I discover that I really need to practice feeling those unwanted feelings. I need to feel them, hold them, listen and be quiet enough to find their gift. I discover vulnerability. It’s excruciating. It’s excruciatingly beautiful. I discover that I can truly be at the centre of my life and that I can lean on others. That I must. That I can chose myself over my now more-often-than-not messy home, that I can serve baked beans for dinner if I’m just too tired without any guilt. I can choose swimming over emails if that’s what works best for me. I know that the right answer is what’s right for me – in the face of protest and potential perceived failure. Here. Now. In this moment. With my feelings counted, included, important. I discover that as women in this society amid the incessant, now barely noticeable messages of all that we ‘should’ be we need to practice coming together, connecting without masks and effort, we need to care for our bodies, what we put on and in them, we need to stay connected to our deepest selves, the planet and each other.

….and indeed we must because the stakes are high.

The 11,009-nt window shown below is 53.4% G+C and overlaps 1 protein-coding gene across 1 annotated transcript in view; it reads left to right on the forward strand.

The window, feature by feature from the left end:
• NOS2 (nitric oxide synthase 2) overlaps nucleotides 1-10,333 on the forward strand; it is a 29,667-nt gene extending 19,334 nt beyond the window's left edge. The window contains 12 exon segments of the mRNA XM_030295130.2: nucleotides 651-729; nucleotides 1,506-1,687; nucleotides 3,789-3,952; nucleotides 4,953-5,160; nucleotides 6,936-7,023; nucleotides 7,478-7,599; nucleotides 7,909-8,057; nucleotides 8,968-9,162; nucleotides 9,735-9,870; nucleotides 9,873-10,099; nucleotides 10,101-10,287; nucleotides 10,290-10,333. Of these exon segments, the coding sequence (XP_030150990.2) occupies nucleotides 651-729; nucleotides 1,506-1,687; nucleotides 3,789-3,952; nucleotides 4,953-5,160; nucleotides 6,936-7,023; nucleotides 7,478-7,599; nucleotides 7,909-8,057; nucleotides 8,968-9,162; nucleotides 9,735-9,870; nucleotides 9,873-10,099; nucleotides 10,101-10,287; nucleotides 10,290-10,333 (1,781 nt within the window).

Kendra Greig is the founder of “Shit Bits — for Chicks who tell it like it is”, partner in trusted green beauty resource Wanderess Beauty, co-founder of The New Human Summit and mother to two beautiful munchkins. You can connect with Kendra by registering for The New Human Summit.

NOW READ: 12 things you can do when the person you love suffers anxiety

Picture of Kendra Greig

Kendra Greig

Kendra is passionate about drawing women together in deep connection, to share their truths and find strength in their vulnerability. She is the founder of 'Shit Bits – for Chicks who tell it like it is’, partner in trusted green beauty resource Wanderess Beauty, Co-Founder of The New Human Summit and mother to 2 beautiful munchkins.